What I found interesting is when checking with https://haveibeenpwned.com/
, all of the 10 listed sites hacked that affected two of my email accounts were from years back. Also, of the 10 sites, I hand only personally opened accounts at 4 of them (DISQUS, MajorGeeks, Linkedin, and Malwarebytes). All associated passwords were long changed. So while the other sites may have had my email addresses, I did not have accounts there and they still didn't have access to any of my important accounts.
That said, I think some people need to go to jail along with very significant fines for those people and the companies they work for. Not the bad guys! No, but the people running those companies and those managing the data at those companies that get hacked.
It is just unfathomable to me that the IT people, the CEOs and CIOs and the security managers at those companies allow such data to be stored anywhere on their systems "in the clear" - that is not encrypted. That's the bigger crime, IMO.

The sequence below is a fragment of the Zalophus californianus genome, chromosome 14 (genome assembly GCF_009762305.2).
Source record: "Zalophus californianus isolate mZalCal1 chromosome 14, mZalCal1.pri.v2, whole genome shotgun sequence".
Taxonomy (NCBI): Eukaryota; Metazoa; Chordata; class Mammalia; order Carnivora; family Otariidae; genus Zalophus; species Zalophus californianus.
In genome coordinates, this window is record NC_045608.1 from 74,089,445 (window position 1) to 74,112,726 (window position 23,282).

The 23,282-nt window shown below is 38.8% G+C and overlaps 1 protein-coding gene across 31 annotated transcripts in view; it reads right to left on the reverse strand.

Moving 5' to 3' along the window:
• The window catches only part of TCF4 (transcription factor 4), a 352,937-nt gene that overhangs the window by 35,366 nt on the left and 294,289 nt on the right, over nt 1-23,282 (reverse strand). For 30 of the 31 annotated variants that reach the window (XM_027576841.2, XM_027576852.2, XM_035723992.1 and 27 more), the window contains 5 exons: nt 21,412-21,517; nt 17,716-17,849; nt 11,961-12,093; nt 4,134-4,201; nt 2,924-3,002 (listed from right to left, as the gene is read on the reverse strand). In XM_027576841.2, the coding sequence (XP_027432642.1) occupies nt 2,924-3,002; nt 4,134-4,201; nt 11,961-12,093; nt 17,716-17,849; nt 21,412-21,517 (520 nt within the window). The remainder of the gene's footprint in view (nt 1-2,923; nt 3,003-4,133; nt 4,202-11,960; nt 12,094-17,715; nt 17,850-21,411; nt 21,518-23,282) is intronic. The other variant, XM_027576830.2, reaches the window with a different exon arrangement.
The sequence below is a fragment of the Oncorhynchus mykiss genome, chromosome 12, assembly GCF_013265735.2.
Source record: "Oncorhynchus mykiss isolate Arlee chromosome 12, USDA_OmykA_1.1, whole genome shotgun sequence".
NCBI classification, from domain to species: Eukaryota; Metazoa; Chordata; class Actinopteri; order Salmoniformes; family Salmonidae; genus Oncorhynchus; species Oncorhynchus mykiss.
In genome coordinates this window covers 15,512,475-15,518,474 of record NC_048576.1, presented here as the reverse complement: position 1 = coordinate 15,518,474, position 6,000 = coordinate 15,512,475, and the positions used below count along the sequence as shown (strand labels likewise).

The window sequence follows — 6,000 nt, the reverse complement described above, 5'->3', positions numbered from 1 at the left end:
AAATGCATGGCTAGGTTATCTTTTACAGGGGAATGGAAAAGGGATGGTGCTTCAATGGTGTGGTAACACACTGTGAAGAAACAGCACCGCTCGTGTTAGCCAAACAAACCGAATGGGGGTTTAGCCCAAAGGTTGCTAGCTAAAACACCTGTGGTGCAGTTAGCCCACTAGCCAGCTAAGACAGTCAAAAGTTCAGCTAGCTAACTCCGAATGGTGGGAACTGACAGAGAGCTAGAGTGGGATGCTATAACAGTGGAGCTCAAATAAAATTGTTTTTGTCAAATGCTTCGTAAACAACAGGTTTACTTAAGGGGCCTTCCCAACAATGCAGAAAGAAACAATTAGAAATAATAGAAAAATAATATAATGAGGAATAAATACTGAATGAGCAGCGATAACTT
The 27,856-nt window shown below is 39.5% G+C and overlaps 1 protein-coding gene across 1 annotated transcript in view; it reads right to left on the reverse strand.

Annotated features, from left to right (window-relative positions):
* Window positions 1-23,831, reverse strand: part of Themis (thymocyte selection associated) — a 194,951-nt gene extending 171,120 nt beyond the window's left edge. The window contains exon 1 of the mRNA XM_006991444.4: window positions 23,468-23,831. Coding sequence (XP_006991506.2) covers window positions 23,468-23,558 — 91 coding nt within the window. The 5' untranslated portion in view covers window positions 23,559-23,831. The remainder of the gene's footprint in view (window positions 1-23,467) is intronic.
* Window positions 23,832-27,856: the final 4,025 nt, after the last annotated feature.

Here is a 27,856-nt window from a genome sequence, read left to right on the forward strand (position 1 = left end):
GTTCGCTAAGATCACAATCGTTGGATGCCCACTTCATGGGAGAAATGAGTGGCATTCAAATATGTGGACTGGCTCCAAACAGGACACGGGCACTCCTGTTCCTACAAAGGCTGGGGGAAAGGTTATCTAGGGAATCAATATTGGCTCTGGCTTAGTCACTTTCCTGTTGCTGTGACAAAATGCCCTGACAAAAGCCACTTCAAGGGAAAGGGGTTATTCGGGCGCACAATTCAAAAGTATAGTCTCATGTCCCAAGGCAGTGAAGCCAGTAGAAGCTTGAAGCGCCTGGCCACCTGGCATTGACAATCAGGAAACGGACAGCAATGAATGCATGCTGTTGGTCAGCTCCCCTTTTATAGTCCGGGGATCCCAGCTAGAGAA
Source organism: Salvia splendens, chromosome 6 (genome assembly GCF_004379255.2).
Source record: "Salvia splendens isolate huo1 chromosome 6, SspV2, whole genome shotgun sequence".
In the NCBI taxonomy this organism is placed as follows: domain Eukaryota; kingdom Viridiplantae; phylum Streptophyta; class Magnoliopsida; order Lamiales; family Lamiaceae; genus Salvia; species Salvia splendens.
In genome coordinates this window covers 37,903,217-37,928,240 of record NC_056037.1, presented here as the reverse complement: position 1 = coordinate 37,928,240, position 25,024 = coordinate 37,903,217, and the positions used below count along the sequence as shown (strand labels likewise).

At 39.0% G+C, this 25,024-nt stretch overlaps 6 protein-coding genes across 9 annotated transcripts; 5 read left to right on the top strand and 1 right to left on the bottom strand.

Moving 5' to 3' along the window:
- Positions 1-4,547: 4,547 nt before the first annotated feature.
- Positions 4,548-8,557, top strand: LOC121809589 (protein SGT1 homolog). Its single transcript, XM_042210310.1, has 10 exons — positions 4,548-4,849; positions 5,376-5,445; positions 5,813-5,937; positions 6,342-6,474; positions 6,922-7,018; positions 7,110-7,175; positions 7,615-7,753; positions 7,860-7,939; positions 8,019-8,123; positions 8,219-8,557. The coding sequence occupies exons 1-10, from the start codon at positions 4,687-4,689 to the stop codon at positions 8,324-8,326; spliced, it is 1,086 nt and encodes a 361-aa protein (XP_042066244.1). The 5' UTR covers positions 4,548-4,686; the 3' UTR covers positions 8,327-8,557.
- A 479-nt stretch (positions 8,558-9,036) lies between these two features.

If the company and IT managers understand if they fail to implement even common-sense measures to protect our data/credentials (encrypting usernames and passwords), keeping their software updated in timely fashions***, etc.) they will end up in fail and broke, the vast majority of these breaches would never, could never happen.
*** I note the Equifax breach could have easily been prevented if (1) the patch that fixed the vulnerability that was exploited and released to Equifax months earlier
had been installed, the bad guys would have been blocked from gaining access to that data. And (2), if the data was encrypted, even if the bad guys had gained access to it, they would have had to go through the very tough challenge and process to decrypt it. But sadly, the available patch (which the company and IT managers knew about!) was never applied, and all of our sensitive data was stored in the clear.